Visas for Victims of Crime


Congress has taken action to protect unlawful residents from being targeted for crime in the community.  The Victims of Trafficking and Violence Protection Act of 2000 and the Violence Against Women Act were passed to encourage undocumented people to report criminal activity to law enforcement authorities. In the past, it was a common belief that unlawfully present people were hesitant to report crime and come in contact with law enforcement, because it could lead to the discovery that such victim or witness is in the country unlawfully.
In 1994, Congress passed the Violence Against Women Act primarily to protect women from domestic violence.   The victim must prove that they have been physically battered or subjected to “extreme cruelty” by a U.S. citizen or lawful permanent resident spouse, parent or adult child. Through a self-petitioning process, the battered spouse or child may apply for immigration status without the knowledge or involvement of the abuser.  There must be significant evidence to demonstrate the domestic violence and extreme cruelty and proof of the qualifying relationship to the abuser.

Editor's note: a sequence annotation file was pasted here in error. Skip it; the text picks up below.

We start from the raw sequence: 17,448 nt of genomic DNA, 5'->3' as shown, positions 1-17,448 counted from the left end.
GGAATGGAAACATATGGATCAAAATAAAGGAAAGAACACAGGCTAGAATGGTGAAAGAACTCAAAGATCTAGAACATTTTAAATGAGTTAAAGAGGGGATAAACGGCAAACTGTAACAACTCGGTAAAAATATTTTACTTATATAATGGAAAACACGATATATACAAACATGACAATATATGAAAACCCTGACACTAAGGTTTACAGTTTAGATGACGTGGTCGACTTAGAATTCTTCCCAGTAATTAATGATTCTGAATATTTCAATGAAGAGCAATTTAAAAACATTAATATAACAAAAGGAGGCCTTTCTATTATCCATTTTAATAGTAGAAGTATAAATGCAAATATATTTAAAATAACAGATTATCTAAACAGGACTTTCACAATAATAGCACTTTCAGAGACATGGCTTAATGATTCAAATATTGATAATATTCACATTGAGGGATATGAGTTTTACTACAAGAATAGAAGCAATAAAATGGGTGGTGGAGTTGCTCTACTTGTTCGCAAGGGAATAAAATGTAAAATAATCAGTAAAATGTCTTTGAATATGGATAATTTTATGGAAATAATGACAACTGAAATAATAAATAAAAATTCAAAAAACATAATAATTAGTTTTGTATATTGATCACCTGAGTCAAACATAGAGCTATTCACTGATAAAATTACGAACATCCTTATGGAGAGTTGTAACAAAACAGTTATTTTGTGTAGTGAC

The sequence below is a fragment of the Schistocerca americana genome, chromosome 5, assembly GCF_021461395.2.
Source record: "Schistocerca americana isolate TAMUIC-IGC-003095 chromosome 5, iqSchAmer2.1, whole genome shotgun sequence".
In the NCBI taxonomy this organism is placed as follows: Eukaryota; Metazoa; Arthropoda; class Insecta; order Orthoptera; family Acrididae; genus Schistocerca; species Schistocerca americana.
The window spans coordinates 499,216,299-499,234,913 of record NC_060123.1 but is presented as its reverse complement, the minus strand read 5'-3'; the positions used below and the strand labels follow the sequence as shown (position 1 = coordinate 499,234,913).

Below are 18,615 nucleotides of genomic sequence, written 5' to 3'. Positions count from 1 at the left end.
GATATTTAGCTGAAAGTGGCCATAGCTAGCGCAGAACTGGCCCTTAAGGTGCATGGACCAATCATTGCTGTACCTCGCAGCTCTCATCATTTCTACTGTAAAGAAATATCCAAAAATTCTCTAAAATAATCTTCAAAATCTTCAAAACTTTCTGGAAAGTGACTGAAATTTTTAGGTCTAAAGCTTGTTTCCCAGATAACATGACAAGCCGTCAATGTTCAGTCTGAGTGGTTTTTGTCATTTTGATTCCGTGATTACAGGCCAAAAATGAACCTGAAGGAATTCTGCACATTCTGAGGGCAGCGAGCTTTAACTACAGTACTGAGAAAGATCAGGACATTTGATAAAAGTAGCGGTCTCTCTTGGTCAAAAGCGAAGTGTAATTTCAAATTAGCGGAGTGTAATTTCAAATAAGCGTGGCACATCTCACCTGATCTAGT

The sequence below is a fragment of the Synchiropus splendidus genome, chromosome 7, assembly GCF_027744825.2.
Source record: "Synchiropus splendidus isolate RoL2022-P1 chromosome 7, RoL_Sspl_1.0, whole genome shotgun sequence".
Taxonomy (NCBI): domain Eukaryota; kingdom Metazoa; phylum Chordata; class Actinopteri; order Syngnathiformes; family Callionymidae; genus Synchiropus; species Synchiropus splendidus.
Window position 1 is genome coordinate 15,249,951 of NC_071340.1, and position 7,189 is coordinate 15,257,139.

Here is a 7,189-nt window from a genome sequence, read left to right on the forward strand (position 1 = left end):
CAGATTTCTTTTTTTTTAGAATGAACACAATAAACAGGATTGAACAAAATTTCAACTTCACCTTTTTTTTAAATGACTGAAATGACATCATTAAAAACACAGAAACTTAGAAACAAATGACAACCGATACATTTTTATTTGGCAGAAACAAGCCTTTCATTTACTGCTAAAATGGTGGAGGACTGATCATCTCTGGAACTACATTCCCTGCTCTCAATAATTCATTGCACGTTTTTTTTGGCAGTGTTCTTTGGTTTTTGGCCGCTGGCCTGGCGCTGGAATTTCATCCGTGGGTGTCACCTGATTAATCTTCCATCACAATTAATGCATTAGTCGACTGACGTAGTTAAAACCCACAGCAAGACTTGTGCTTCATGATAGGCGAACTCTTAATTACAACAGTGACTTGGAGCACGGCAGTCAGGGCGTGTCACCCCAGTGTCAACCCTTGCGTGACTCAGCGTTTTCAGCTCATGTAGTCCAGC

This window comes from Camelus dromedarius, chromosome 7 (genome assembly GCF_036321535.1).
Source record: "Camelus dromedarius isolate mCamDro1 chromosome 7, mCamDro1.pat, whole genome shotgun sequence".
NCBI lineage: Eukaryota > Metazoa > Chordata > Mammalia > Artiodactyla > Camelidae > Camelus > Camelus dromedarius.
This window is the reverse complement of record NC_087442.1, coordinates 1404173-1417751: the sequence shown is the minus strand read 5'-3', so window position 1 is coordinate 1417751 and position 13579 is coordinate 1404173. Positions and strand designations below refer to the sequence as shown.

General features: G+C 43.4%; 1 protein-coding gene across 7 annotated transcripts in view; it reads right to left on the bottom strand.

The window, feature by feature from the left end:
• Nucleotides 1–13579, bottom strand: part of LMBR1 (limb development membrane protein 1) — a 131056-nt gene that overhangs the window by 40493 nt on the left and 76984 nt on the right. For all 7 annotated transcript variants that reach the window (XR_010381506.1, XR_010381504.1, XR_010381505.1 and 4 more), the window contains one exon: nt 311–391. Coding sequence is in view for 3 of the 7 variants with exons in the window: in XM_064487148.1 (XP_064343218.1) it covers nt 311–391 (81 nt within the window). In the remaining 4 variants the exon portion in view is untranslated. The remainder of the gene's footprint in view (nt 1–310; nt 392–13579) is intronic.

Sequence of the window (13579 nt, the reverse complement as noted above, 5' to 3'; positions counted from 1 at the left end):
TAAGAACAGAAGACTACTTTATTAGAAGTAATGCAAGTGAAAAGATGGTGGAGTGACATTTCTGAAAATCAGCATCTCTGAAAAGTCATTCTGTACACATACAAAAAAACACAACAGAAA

An even broader law was passed in 2000, which allows victims of several types of crimes to receive “U Visa status,” and eventually be eligible to adjust their status to a lawful permanent resident.  Victims of serious crimes such as domestic violence, sex crimes, felonious assault, and robbery may qualify.  However, to be eligible the victim must have proof that they reported the criminal activity to law enforcement and were helpful to the investigation.  Such proof may be found in a police report or court order, and a certification by a police officer, prosecutor or judge must be submitted with the U Visa petition.   
If you are present in the country unlawfully and have been the victim of a serious crime in the past, you are a member of the class of people that the U Visa and VAWA self-petition were meant to protect. You should contact an experienced immigration attorney to evaluate your case and determine whether you  qualify for a visa.